Reputable breeders care immensely, not just about their dogs, but the breed as a whole. They should have a comprehensive breeding program and don’t just focus on color, but temperament as well.
You should also be prepared for the breeders to vet you as well. They might question you about your intentions of getting a dog, down to your lifestyle.
Don’t take this the wrong way, it merely means that they care where their dogs are going home to.
If they seem dodgy to you in any way, take it as a sign to look for another kennel. Also, don’t fall prey to kennels that gloss over the pedigree of their dogs.
Some Blue German Shepherd breeders actually do mix their dogs with other breeds.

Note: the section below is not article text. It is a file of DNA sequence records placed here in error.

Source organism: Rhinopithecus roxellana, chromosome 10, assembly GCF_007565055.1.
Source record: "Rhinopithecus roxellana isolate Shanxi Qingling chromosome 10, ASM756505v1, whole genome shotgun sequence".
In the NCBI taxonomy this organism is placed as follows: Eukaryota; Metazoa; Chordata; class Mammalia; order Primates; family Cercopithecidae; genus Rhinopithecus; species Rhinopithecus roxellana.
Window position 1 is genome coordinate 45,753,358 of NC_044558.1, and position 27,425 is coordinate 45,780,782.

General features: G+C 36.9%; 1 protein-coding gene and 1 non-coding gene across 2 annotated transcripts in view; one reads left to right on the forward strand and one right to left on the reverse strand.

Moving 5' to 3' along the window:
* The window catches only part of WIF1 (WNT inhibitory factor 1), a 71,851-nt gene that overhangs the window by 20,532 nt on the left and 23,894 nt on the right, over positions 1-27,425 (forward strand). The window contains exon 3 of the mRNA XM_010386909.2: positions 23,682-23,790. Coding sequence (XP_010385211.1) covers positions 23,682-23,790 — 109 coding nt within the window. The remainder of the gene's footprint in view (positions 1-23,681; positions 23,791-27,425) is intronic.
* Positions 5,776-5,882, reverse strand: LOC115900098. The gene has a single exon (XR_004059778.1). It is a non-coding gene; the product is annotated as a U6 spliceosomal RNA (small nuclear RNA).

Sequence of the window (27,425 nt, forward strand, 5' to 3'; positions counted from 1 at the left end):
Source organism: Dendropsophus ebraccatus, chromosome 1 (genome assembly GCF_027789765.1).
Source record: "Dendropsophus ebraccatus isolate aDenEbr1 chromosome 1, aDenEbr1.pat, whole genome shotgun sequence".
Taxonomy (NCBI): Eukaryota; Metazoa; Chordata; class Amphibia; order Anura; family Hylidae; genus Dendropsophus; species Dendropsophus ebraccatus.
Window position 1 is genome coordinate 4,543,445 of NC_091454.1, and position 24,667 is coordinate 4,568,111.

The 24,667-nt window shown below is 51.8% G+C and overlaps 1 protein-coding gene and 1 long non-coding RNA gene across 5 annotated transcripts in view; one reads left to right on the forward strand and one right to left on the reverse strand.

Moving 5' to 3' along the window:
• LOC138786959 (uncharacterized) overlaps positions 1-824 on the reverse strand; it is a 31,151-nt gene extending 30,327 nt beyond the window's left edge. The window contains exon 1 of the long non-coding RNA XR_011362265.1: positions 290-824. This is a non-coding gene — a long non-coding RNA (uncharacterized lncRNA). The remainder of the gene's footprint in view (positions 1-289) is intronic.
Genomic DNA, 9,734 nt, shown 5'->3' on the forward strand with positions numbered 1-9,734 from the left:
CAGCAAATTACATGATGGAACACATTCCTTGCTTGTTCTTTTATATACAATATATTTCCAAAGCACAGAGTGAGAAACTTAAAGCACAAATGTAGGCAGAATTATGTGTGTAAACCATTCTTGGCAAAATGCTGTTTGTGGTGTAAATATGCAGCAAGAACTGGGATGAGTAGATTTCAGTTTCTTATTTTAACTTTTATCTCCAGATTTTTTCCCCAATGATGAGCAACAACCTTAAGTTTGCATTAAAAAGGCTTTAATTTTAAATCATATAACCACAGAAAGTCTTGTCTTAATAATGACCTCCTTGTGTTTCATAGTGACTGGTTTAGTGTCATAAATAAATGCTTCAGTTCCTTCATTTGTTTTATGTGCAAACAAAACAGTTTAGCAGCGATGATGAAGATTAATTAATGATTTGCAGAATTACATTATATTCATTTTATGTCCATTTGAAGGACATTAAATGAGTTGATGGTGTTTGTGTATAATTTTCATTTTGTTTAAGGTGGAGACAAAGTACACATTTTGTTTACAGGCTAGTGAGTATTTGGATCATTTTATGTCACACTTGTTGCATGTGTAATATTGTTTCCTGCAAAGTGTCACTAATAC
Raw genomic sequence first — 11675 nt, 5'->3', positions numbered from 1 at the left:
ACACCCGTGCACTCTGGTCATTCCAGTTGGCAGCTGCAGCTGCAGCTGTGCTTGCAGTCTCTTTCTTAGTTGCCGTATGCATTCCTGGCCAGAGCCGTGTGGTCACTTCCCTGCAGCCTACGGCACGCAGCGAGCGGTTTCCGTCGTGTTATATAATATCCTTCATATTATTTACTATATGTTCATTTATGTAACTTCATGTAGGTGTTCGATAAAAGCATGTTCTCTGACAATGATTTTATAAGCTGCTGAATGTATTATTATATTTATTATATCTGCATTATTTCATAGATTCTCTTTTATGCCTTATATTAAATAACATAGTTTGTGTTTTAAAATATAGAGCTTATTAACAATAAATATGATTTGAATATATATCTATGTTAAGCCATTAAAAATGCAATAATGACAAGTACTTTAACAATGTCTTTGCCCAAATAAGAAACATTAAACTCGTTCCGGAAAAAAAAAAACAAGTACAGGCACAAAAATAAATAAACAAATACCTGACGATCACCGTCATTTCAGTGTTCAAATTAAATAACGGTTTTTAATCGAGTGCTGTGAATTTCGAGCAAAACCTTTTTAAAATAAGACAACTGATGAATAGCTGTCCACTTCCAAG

For instance, Blue Bay Shepherds began with mixing German Shepherds with wolfdogs, to achieve their lupine features. Always do your research! Here are a couple of Blue German Shepherd breeders to start off with:
- Kitson’s AKC “Steel Blue” German Shepherds (Belle, MO)
- K9-Pines Kennel (Saluda, NC)
- Ruskin House of Shepherds (Ruskin, FL)
Blue German Shepherd rescue and adoption
There’s nothing more fulfilling than successfully rehabilitating rescue dogs. Most of the time, dogs are surrendered purely for aesthetic reasons… This is why we don’t recommend getting a dog for their looks.
Some German Shepherds might never achieve the erect ears of the breed standard, but that doesn’t mean that they are bad dogs. As the founding father of German Shepherds once said, “No good dog can be a bad color.”